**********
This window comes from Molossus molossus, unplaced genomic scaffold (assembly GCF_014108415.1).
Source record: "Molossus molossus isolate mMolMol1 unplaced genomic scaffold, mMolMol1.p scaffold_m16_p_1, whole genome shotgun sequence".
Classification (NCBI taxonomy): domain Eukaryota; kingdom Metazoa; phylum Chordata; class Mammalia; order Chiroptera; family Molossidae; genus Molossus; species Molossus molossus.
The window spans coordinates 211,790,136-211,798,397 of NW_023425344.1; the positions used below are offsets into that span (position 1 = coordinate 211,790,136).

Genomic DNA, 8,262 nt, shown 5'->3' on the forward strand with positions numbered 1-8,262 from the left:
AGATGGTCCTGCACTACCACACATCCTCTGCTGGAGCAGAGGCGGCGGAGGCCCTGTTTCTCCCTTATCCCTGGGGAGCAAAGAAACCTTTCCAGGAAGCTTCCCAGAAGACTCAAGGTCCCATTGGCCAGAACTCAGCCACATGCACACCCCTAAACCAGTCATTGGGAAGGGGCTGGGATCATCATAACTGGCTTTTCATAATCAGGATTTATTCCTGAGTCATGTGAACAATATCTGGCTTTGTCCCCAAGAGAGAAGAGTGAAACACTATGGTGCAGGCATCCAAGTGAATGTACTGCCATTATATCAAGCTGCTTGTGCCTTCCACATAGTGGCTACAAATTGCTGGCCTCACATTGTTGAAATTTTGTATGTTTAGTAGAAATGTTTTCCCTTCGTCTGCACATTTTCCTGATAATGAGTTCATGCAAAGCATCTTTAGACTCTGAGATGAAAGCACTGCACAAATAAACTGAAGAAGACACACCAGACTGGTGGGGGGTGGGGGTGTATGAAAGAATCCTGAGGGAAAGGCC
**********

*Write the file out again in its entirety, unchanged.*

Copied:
This window comes from Molossus molossus, unplaced genomic scaffold (assembly GCF_014108415.1).
Source record: "Molossus molossus isolate mMolMol1 unplaced genomic scaffold, mMolMol1.p scaffold_m16_p_1, whole genome shotgun sequence".
Classification (NCBI taxonomy): domain Eukaryota; kingdom Metazoa; phylum Chordata; class Mammalia; order Chiroptera; family Molossidae; genus Molossus; species Molossus molossus.
The window spans coordinates 211,790,136-211,798,397 of NW_023425344.1; the positions used below are offsets into that span (position 1 = coordinate 211,790,136).

Genomic DNA, 8,262 nt, shown 5'->3' on the forward strand with positions numbered 1-8,262 from the left:
AGATGGTCCTGCACTACCACACATCCTCTGCTGGAGCAGAGGCGGCGGAGGCCCTGTTTCTCCCTTATCCCTGGGGAGCAAAGAAACCTTTCCAGGAAGCTTCCCAGAAGACTCAAGGTCCCATTGGCCAGAACTCAGCCACATGCACACCCCTAAACCAGTCATTGGGAAGGGGCTGGGATCATCATAACTGGCTTTTCATAATCAGGATTTATTCCTGAGTCATGTGAACAATATCTGGCTTTGTCCCCAAGAGAGAAGAGTGAAACACTATGGTGCAGGCATCCAAGTGAATGTACTGCCATTATATCAAGCTGCTTGTGCCTTCCACATAGTGGCTACAAATTGCTGGCCTCACATTGTTGAAATTTTGTATGTTTAGTAGAAATGTTTTCCCTTCGTCTGCACATTTTCCTGATAATGAGTTCATGCAAAGCATCTTTAGACTCTGAGATGAAAGCACTGCACAAATAAACTGAAGAAGACACACCAGACTGGTGGGGGGTGGGGGTGTATGAAAGAATCCTGAGGGAAAGGCC